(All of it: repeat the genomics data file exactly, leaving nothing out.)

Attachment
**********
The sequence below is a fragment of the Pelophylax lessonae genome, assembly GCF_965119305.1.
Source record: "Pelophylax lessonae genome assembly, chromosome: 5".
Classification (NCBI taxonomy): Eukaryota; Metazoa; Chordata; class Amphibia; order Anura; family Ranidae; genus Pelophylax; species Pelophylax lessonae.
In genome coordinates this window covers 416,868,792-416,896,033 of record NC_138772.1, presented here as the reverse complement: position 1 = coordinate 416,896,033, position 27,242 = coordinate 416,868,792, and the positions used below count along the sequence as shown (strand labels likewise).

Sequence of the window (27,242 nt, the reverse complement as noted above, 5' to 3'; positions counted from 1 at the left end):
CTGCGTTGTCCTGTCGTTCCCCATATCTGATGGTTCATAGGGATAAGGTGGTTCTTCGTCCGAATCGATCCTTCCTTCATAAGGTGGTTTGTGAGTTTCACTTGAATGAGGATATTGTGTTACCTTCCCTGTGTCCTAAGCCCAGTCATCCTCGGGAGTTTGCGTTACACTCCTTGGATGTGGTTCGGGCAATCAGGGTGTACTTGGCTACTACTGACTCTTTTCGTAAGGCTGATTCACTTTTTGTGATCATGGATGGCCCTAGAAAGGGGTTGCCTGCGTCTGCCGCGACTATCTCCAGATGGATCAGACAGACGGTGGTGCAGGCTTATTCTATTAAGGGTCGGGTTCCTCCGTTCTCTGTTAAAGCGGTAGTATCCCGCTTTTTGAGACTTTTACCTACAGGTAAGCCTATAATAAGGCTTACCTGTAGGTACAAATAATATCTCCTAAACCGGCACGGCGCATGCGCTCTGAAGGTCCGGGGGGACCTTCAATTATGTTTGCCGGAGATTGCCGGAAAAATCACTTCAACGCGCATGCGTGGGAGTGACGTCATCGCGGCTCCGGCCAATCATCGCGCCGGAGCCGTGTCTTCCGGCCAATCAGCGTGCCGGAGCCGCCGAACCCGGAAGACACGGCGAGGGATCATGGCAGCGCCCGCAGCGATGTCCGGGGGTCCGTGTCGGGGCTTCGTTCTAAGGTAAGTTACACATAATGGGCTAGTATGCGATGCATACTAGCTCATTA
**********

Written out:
The sequence below is a fragment of the Pelophylax lessonae genome, assembly GCF_965119305.1.
Source record: "Pelophylax lessonae genome assembly, chromosome: 5".
Classification (NCBI taxonomy): Eukaryota; Metazoa; Chordata; class Amphibia; order Anura; family Ranidae; genus Pelophylax; species Pelophylax lessonae.
In genome coordinates this window covers 416,868,792-416,896,033 of record NC_138772.1, presented here as the reverse complement: position 1 = coordinate 416,896,033, position 27,242 = coordinate 416,868,792, and the positions used below count along the sequence as shown (strand labels likewise).

Sequence of the window (27,242 nt, the reverse complement as noted above, 5' to 3'; positions counted from 1 at the left end):
CTGCGTTGTCCTGTCGTTCCCCATATCTGATGGTTCATAGGGATAAGGTGGTTCTTCGTCCGAATCGATCCTTCCTTCATAAGGTGGTTTGTGAGTTTCACTTGAATGAGGATATTGTGTTACCTTCCCTGTGTCCTAAGCCCAGTCATCCTCGGGAGTTTGCGTTACACTCCTTGGATGTGGTTCGGGCAATCAGGGTGTACTTGGCTACTACTGACTCTTTTCGTAAGGCTGATTCACTTTTTGTGATCATGGATGGCCCTAGAAAGGGGTTGCCTGCGTCTGCCGCGACTATCTCCAGATGGATCAGACAGACGGTGGTGCAGGCTTATTCTATTAAGGGTCGGGTTCCTCCGTTCTCTGTTAAAGCGGTAGTATCCCGCTTTTTGAGACTTTTACCTACAGGTAAGCCTATAATAAGGCTTACCTGTAGGTACAAATAATATCTCCTAAACCGGCACGGCGCATGCGCTCTGAAGGTCCGGGGGGACCTTCAATTATGTTTGCCGGAGATTGCCGGAAAAATCACTTCAACGCGCATGCGTGGGAGTGACGTCATCGCGGCTCCGGCCAATCATCGCGCCGGAGCCGTGTCTTCCGGCCAATCAGCGTGCCGGAGCCGCCGAACCCGGAAGACACGGCGAGGGATCATGGCAGCGCCCGCAGCGATGTCCGGGGGTCCGTGTCGGGGCTTCGTTCTAAGGTAAGTTACACATAATGGGCTAGTATGCGATGCATACTAGCTCATTA